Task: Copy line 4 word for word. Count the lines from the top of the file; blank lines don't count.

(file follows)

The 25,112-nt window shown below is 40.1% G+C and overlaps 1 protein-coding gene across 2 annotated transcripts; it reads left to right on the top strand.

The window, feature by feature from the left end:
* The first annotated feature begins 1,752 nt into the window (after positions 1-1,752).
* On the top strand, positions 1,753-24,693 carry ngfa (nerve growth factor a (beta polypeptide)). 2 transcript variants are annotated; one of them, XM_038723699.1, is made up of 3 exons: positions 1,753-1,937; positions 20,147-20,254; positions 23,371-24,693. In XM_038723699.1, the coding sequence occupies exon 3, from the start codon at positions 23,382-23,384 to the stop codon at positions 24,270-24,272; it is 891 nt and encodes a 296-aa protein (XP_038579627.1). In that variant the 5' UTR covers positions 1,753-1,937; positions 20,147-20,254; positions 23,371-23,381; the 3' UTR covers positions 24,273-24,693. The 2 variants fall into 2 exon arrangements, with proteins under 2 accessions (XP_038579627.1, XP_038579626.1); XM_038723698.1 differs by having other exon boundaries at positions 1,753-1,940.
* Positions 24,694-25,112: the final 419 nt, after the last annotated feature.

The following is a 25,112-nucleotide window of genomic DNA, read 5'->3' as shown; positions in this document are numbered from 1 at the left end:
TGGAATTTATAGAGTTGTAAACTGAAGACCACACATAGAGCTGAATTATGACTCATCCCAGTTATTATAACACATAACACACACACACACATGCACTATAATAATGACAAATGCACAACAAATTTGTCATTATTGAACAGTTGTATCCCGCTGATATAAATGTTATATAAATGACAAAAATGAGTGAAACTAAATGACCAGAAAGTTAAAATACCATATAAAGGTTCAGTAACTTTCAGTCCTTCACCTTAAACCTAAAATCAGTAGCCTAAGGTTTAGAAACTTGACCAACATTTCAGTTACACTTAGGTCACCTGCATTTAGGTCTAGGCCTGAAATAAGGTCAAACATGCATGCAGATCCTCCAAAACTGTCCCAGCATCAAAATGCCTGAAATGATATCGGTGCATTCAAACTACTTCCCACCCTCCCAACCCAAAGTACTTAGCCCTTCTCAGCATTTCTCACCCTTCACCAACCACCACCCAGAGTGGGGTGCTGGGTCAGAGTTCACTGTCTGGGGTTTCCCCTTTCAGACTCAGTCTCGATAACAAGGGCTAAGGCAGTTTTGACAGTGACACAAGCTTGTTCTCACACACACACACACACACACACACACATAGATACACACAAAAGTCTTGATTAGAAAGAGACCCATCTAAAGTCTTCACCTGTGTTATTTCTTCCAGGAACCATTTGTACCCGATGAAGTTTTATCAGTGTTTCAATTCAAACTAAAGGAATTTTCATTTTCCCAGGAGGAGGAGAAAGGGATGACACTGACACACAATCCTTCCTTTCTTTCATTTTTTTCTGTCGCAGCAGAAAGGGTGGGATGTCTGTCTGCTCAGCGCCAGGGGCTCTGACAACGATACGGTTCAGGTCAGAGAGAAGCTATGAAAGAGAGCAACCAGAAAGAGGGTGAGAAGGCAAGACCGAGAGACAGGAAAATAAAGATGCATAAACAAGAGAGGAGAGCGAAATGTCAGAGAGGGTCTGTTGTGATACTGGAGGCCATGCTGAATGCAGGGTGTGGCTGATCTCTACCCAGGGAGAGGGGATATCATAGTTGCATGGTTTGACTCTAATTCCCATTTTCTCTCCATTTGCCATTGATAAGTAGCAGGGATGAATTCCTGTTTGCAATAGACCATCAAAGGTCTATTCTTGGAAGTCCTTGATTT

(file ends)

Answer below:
* On the top strand, positions 1,753-24,693 carry ngfa (nerve growth factor a (beta polypeptide)). 2 transcript variants are annotated; one of them, XM_038723699.1, is made up of 3 exons: positions 1,753-1,937; positions 20,147-20,254; positions 23,371-24,693. In XM_038723699.1, the coding sequence occupies exon 3, from the start codon at positions 23,382-23,384 to the stop codon at positions 24,270-24,272; it is 891 nt and encodes a 296-aa protein (XP_038579627.1). In that variant the 5' UTR covers positions 1,753-1,937; positions 20,147-20,254; positions 23,371-23,381; the 3' UTR covers positions 24,273-24,693. The 2 variants fall into 2 exon arrangements, with proteins under 2 accessions (XP_038579627.1, XP_038579626.1); XM_038723698.1 differs by having other exon boundaries at positions 1,753-1,940.